“In Google Maps, I Explore Chinatown For the First Time” by Crystal Peng2 min read

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Millennium Gate (City of Vancouver Archives)

Millennium gate. Snow, dirtied, clots curbs. Cars drift: junks over Pender; Huangpu runs in asphalt, shimmering with Pacifc brine. Street lamps fooding red, imperial in the half-light, ficker hidden dragons to life: origami shadows, exfoliating walls. I, yellow girl on Google Earth, follow the foating arrows: a tourist’s trail, a hero’s journey, a kind of homecoming. I, riding the following seas, rail tracks, rushes of gold back to Shanghai, Shanghai Alley (these streets named for mainland cities, traffic jams [1] , strange fowers [2] . I, sock-eyed and yellowing in streetview light, swarm upstream, past curdling technicoloured grafti, past snakes of vape smoke, past faux-neon signs with the characters I can no longer decipher. Here, I am trying to fnd myself again. Take root. Propagate. Sow millet kernels into Yangtze basin as my ancestors did eight thousand years ago. Flock within this quarter like my compatriot immigrants to safety, to shelter. Tributaries gathering, bloodlines conglomerating, like wool on a spindle. Here, I am trying to fnd my country again. No: I am trying to remind myself that there is nothing of me to fnd here, only discards and parodies from another era. A diorama of a nation, a miniature of a civilization, a caricature of what I’m supposed to be. A yellow girl lost on an uncanny landscape, inaccessible by time. A yellow girl whose country is a museum in her heart. A yellow girl who was never really here. So each time a tone slips from my tongue, muddied & bleached, I am crossed, like the perpetual bus wires, shamefully unpatriotic and bulbous like December lanterns. Each time I try to cross these millennial boundaries and go to the town which boasts a country, the stone lions melt me with their adamant gaze and I am a visitor to myself again.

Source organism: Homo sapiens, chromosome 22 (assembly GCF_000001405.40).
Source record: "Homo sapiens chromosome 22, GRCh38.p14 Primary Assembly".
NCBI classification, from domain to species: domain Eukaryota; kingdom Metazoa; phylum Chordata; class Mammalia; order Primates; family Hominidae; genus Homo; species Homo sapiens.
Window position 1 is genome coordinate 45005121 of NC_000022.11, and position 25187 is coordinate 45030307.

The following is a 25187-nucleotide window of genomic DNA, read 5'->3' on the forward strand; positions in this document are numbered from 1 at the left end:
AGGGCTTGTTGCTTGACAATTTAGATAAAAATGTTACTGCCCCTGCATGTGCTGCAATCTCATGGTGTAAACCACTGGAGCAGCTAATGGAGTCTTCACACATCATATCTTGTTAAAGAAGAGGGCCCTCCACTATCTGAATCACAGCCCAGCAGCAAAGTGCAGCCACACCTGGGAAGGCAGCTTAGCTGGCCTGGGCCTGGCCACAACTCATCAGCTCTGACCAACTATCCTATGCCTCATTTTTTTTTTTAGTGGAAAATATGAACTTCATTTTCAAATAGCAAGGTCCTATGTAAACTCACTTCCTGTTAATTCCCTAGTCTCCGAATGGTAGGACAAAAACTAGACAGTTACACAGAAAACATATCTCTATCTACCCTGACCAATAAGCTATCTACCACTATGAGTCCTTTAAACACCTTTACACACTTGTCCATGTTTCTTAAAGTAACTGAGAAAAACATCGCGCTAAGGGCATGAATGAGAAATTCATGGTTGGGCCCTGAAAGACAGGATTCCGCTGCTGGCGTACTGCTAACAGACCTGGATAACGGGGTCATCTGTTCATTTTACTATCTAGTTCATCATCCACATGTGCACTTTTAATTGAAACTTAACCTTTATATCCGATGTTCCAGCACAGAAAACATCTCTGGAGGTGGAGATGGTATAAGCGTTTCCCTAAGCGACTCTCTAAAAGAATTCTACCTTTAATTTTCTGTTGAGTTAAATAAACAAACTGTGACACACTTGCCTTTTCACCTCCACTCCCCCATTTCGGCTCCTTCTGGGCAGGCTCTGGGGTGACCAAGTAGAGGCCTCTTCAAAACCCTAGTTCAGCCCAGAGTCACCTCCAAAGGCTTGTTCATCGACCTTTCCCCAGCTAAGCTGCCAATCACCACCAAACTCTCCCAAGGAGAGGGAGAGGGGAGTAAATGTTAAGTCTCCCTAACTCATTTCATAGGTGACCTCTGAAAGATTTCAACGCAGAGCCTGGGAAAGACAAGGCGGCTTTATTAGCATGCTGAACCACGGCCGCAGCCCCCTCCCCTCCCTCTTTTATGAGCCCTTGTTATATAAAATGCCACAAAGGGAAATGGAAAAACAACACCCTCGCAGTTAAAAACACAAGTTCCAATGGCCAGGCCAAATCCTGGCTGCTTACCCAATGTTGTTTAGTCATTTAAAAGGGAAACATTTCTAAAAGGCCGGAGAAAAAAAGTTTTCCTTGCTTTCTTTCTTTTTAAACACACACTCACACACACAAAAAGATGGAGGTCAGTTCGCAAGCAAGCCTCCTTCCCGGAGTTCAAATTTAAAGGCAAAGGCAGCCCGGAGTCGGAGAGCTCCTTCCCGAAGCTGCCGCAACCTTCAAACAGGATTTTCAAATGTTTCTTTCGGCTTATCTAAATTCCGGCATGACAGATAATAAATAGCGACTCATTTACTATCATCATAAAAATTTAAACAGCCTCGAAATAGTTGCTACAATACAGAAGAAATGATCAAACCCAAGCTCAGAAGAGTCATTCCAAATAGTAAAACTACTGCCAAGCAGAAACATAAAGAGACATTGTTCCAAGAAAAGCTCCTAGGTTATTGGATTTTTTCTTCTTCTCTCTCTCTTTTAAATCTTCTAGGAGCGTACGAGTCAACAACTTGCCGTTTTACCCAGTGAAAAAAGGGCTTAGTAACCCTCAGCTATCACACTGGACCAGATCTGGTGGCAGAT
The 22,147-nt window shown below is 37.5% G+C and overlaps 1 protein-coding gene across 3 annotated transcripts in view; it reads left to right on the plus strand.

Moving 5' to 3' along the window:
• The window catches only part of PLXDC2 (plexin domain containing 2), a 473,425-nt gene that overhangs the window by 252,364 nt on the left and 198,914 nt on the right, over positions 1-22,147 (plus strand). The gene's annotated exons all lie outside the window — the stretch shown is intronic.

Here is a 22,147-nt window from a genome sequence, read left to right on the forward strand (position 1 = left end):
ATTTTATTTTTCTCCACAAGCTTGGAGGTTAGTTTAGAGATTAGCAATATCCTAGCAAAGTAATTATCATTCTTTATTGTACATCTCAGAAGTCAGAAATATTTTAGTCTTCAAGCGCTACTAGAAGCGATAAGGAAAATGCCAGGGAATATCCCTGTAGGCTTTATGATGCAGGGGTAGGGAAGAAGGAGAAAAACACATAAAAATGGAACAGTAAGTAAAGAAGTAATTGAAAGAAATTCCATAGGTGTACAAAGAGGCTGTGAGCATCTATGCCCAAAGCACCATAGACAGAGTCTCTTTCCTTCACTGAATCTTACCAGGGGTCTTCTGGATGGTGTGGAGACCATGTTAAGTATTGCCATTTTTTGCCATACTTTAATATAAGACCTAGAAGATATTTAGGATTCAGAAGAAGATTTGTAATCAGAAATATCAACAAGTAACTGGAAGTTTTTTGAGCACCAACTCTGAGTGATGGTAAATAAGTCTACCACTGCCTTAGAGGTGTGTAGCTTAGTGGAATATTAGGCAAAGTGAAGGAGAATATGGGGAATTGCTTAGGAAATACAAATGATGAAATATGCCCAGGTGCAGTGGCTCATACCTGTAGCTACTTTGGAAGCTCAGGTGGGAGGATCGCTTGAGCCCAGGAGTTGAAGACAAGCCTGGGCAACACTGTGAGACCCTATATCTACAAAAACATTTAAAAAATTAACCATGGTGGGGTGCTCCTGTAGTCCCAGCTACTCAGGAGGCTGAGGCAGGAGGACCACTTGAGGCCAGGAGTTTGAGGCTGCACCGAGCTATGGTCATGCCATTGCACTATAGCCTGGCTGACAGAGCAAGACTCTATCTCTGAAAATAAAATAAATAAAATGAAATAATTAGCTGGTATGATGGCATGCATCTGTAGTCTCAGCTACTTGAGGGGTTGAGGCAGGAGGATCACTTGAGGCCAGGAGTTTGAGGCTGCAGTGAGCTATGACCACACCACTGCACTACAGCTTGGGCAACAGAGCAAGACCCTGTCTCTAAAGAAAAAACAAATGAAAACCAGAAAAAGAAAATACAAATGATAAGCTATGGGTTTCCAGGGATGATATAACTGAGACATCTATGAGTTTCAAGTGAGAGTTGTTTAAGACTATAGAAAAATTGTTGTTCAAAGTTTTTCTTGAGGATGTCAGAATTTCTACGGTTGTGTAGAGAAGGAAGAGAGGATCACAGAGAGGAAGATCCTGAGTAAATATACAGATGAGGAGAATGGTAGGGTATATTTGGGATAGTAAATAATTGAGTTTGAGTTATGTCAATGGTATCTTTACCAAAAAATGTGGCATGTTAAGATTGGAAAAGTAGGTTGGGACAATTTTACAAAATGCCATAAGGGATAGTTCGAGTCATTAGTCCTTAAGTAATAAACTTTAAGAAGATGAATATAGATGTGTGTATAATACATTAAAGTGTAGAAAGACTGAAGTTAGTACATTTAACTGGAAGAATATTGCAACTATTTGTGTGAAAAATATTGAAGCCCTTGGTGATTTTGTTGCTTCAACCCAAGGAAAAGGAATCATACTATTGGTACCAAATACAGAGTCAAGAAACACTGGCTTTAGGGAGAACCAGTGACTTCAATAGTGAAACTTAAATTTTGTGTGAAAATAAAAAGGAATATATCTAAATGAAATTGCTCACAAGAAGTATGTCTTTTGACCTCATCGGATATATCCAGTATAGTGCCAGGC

[1] Chinese name of Carrall Street is 卡路, which translates to “jammed road.”
[2] Chinese name of Keefer Street is 奇花, which translates to “strange flower.”


Crystal Peng lives in Vancouver, British Columbia. She edits Flat Ink, ROOM Magazine and reads for EX/POST. When not writing, she spends her time propagating succulents, listening to the Goldberg Variations, or in a wikipedia rabbithole about oysters. 

Crystal Peng’s poem is one of the shortlisted poems for the City Poems Contest for Youth Poets. Watch her performance and reading of her poetry here.

 

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